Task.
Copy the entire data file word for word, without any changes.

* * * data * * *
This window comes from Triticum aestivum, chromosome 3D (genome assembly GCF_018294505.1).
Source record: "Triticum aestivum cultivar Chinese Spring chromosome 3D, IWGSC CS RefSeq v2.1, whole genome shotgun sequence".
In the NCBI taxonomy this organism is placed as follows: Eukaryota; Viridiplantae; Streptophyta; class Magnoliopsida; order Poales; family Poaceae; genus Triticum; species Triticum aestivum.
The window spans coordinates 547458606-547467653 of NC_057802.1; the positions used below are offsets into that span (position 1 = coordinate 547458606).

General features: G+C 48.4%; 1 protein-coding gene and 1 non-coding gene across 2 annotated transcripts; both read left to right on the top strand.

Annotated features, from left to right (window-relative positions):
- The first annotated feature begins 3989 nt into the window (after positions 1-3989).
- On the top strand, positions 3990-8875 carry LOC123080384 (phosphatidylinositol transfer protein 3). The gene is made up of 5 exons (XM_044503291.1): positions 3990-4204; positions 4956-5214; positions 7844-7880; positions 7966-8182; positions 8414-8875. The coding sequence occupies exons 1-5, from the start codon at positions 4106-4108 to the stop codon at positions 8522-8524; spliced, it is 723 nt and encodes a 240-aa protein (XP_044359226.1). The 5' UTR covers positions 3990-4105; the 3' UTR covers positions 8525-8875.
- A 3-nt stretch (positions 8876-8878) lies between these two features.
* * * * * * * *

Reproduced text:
This window comes from Triticum aestivum, chromosome 3D (genome assembly GCF_018294505.1).
Source record: "Triticum aestivum cultivar Chinese Spring chromosome 3D, IWGSC CS RefSeq v2.1, whole genome shotgun sequence".
In the NCBI taxonomy this organism is placed as follows: Eukaryota; Viridiplantae; Streptophyta; class Magnoliopsida; order Poales; family Poaceae; genus Triticum; species Triticum aestivum.
The window spans coordinates 547458606-547467653 of NC_057802.1; the positions used below are offsets into that span (position 1 = coordinate 547458606).

General features: G+C 48.4%; 1 protein-coding gene and 1 non-coding gene across 2 annotated transcripts; both read left to right on the top strand.

Annotated features, from left to right (window-relative positions):
- The first annotated feature begins 3989 nt into the window (after positions 1-3989).
- On the top strand, positions 3990-8875 carry LOC123080384 (phosphatidylinositol transfer protein 3). The gene is made up of 5 exons (XM_044503291.1): positions 3990-4204; positions 4956-5214; positions 7844-7880; positions 7966-8182; positions 8414-8875. The coding sequence occupies exons 1-5, from the start codon at positions 4106-4108 to the stop codon at positions 8522-8524; spliced, it is 723 nt and encodes a 240-aa protein (XP_044359226.1). The 5' UTR covers positions 3990-4105; the 3' UTR covers positions 8525-8875.
- A 3-nt stretch (positions 8876-8878) lies between these two features.